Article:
My eyes widened when I saw the big donuts behind the glass. I looked up at the lady behind the counter and she smiled. She asked if I wanted one. My heart was set on the giant, round, cinnamon doughnut. It was as big as my whole head. I didn’t say anything and I looked around, waiting for someone to tell me that I couldn’t have it. “I can have the doughnut, for free?!” I thought. I didn’t understand how this was possible. Normally, we weren’t allowed to have too many sweets and if we were to order a treat, we always had to share. This lady, however, didn’t question my desire for that doughnut and didn’t ask me for money. I nodded with excitement. The lady laughed a little, the way that I now laugh when I see a child so happy to get their sweet fix. She grabbed the big doughnut and gave it to me. I was still in awe and expected her to ask for something in return, but she didn’t. She just kept smiling at me. I took the doughnut and went back to the table with my mom and siblings to finish our breakfast.
As I ate my donut, I thought about how nice everyone was at this place. We didn’t come here all the time, but sometimes, my mom would bring us to eat breakfast. I liked going because there were so many choices. I knew it wasn’t a restaurant, but it was something like it. My mom never labeled it as anything and I never asked because all I knew was that we were getting a good breakfast. Some of my mom’s friends would also bring their children to this place.
First, we took the bus to the church. This confused me a bit because it wasn’t Sunday and also because we weren’t actually inside the church. We walked to a building behind it. As long as I didn’t have to sit through mass, I was happy.
Then, we would wait in line with a bunch of other people so we could get in. I didn’t think much of the people around me. Some were by themselves and some were with kids. If they made eye contact with me, I would just sheepishly smile at them–the way I would with any other stranger.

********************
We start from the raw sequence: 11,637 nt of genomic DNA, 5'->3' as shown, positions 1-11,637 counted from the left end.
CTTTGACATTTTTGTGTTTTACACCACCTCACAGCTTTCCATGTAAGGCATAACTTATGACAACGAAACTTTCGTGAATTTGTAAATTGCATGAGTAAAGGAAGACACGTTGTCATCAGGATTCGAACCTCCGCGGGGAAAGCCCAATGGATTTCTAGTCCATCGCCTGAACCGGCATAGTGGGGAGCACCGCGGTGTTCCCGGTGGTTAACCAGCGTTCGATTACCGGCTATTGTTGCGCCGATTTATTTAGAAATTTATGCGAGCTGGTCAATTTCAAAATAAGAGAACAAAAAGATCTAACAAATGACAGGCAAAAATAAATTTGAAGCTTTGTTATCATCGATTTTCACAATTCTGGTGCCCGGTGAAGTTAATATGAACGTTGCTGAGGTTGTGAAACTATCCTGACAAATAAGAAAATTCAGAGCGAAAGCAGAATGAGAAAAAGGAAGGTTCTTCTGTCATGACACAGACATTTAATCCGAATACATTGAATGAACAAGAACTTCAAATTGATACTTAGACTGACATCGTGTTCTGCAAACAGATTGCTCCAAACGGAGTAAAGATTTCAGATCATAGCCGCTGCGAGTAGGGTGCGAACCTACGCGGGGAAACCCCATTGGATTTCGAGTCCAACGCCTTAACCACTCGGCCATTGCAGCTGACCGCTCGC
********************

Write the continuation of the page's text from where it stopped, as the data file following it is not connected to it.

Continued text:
Once the line got moving, we picked up a tray and followed the assembly line where we would pick up the food. Each station had a different person to hand us the food item. It was like a cafeteria at school–except here, I sometimes had choices. I looked forward to being asked whether I wanted milk, juice, or water.
I really liked this place. I saw it as a treat–similar to being treated to a meal at a restaurant on special occasions. Sometimes, we would even come back here to get clothes or Christmas presents.
It wasn’t until I was well into adulthood that I realized what this place really was. It was a soup kitchen. It was difficult to wrap my head around this revelation because, to me, this was just another place that we visited from time to time. Maybe it was because we were part of the many people who needed help, but this “soup kitchen” didn’t quite fit the typical images that I saw on TV. I don’t remember it as a bad place. I don’t remember going to eat dinner there. We always had dinner on the table. I also don’t remember seeing a lot of the stereotypical dirty, smelly, crazy, homeless people shown on TV and in the movies.
I just remember seeing people. People like us who were there for some breakfast.